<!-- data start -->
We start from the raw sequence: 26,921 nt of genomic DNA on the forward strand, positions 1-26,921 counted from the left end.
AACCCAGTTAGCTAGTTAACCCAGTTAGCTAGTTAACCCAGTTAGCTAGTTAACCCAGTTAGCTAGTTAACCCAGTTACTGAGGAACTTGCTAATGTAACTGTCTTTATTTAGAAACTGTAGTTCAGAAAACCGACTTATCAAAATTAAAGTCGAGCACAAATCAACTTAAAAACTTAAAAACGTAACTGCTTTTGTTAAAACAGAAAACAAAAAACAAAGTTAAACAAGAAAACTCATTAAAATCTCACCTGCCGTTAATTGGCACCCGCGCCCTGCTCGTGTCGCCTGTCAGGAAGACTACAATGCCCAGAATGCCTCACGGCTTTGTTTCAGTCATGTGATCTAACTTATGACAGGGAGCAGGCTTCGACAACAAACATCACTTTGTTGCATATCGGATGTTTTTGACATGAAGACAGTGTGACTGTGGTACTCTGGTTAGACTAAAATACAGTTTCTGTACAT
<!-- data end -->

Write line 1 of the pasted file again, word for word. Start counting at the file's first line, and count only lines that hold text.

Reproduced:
We start from the raw sequence: 26,921 nt of genomic DNA on the forward strand, positions 1-26,921 counted from the left end.